In the group of students with no wish for professional help and those with a wish for professional help, no significant difference between clinically relevant eating disorder was found, but the group of students without a wish for someone to talk to showed significantly lower numbers of clinically relevant eating disorder compared to those with a wish for someone to talk to. This seems to be in line with what is already known about help-seeking behaviors in individuals with eating disorders. Research shows that people with disordered eating often have problems with acknowledging their illnesses’ severity and show poor mental health literacy [88,89,90], which results in not classifying their eating behaviors and symptoms to require professional treatment [91,92,93]. Furthermore, in addition to the people with eating disorders themselves, even the general public often perceived eating disorders to be conscious lifestyle choices rather than serious mental illnesses with a need for professional help [94]. Moreover, studies pointed out a reluctance to reveal information about their eating disorders [91,95]. Ali et al. [96] revealed in their systematic review that the most prominent barriers to seeking professional help in people with eating disorders were stigma and shame, failed or denied perception of the severity of their illnesses, and the fear of losing control over their eating disorder as well as being afraid of change. Especially in individuals with eating disorders, the motivation to change was found to be low [97] and the fear of having to give up the positive aspects of the illness (e.g., control, comfort, mood regulation) rather high [89]. These aspects might explain why students with clinically relevant eating disorder symptoms indeed expressed a wish for support but leaned towards talking to non-professionals, which is in line with the findings of Tavolacci et al. [98] who found friends and family members to be the two key resources for seeking help in emotionally stressful situations for individuals with bulimic eating disorder, hyperphagic eating disorder, and restrictive eating disorder.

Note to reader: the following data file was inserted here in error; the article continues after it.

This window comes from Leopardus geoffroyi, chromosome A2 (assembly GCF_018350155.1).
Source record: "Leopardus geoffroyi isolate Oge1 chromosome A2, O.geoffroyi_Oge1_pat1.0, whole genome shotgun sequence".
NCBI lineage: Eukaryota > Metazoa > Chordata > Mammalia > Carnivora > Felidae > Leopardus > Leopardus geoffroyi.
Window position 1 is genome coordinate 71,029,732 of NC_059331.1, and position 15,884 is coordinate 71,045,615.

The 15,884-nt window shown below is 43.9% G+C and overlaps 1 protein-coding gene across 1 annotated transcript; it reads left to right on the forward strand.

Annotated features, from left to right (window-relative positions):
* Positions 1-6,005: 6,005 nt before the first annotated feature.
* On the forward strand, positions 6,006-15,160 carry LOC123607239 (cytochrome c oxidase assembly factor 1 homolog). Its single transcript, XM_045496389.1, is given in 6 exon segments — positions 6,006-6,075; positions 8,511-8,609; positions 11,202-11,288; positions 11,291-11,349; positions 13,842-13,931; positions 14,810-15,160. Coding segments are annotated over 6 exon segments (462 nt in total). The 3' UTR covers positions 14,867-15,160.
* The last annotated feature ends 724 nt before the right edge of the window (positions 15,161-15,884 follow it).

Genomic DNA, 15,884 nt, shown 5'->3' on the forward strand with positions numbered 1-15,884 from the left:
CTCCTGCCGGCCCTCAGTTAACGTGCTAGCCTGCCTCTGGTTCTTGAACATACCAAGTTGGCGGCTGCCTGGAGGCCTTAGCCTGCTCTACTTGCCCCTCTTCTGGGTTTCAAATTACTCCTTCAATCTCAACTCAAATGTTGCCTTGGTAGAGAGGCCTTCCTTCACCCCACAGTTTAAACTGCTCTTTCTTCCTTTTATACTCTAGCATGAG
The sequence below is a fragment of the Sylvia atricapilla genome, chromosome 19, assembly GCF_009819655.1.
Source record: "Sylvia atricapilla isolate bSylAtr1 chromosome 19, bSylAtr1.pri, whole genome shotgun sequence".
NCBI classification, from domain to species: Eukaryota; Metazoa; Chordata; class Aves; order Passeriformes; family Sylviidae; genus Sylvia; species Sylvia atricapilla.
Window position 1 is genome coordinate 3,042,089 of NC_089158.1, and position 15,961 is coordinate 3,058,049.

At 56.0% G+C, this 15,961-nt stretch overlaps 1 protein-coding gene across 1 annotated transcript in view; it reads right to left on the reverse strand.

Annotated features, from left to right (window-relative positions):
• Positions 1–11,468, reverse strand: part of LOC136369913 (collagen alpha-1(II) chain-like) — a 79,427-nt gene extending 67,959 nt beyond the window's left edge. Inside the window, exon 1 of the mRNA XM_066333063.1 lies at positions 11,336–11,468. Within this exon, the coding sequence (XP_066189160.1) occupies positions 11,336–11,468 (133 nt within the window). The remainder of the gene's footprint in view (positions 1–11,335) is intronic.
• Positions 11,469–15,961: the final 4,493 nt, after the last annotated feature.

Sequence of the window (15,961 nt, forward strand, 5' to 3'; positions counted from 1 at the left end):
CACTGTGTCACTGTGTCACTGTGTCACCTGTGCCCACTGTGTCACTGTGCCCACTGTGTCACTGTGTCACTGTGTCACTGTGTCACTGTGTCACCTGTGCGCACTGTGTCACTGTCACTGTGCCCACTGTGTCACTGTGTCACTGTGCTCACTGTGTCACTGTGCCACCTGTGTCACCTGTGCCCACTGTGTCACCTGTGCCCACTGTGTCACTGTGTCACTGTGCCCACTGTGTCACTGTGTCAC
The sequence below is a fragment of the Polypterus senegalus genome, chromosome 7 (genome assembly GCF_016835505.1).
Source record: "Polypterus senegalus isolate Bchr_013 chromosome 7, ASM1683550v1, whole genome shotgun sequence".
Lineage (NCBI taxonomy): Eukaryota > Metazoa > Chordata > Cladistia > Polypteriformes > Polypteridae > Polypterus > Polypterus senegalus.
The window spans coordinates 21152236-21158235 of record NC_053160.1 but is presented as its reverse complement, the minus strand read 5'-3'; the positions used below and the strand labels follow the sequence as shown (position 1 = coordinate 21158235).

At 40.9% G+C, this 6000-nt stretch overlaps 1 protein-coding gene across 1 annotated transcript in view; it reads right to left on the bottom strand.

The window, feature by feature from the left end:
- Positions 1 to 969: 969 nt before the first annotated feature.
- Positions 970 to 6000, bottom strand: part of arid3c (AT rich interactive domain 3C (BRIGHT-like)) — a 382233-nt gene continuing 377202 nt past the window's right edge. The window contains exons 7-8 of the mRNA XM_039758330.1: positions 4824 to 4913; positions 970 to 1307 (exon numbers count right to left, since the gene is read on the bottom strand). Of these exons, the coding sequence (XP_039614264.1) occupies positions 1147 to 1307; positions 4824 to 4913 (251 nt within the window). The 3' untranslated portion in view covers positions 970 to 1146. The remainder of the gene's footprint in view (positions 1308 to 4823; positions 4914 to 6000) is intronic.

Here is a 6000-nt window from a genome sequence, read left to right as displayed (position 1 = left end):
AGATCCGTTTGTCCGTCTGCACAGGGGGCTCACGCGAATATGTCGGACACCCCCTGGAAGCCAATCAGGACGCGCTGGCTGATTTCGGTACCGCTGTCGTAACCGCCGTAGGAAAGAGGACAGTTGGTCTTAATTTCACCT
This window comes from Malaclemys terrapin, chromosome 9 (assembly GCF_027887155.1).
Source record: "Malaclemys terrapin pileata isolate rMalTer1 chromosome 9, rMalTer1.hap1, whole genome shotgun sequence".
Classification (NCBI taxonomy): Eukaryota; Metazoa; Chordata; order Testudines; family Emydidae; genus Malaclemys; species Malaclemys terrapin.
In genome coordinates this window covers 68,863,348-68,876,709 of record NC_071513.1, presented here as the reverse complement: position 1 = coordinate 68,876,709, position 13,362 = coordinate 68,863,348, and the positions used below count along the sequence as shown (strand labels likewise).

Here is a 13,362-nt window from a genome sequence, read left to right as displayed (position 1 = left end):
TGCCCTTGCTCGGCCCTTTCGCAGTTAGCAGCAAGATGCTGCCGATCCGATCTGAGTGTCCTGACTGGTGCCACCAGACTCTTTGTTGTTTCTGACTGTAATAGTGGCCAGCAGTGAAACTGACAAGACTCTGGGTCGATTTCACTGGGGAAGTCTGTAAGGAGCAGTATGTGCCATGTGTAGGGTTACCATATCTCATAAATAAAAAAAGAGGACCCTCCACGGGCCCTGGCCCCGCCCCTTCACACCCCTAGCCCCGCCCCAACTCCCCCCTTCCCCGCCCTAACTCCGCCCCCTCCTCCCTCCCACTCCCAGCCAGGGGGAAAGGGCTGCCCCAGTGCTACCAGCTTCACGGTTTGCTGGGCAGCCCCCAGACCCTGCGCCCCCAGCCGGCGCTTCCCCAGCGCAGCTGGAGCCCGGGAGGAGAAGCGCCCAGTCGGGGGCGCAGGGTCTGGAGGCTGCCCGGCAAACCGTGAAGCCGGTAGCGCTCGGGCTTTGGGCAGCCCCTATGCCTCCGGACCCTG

This study again highlights the need to improve care for adolescents with mental illness. We propose that especially in the field of education, the school as a living environment makes it possible to easily reach many students with psychosocial support. Therefore, we argue that it is important to push the implementation of multi-professional health teams in educational contexts. Starting from kindergarten until students leave the educational system, children, and adolescents should be provided with preventive measures as well as acute care services according to their individual in-the-moment needs [50]. Especially for boys and young men, who are reluctant to seek professional help, and for young people with eating disorders, targeted group-specific services are particularly important. Counseling and information can be provided in an easily accessible way in the school context. Furthermore, low-threshold access to professional psychosocial help, counseling, and information should be further facilitated. If needed, therapy should be provided regionally, in a timely manner, and free of charge for students and their families. Moreover, it is central to secure the funding for psychotherapeutic treatment from health insurance to relieve the overloaded inpatient care in the medium term [50]. Consequently, an improved psychosocial infrastructure should make it possible for children and adolescents to meet their wishes for professional help.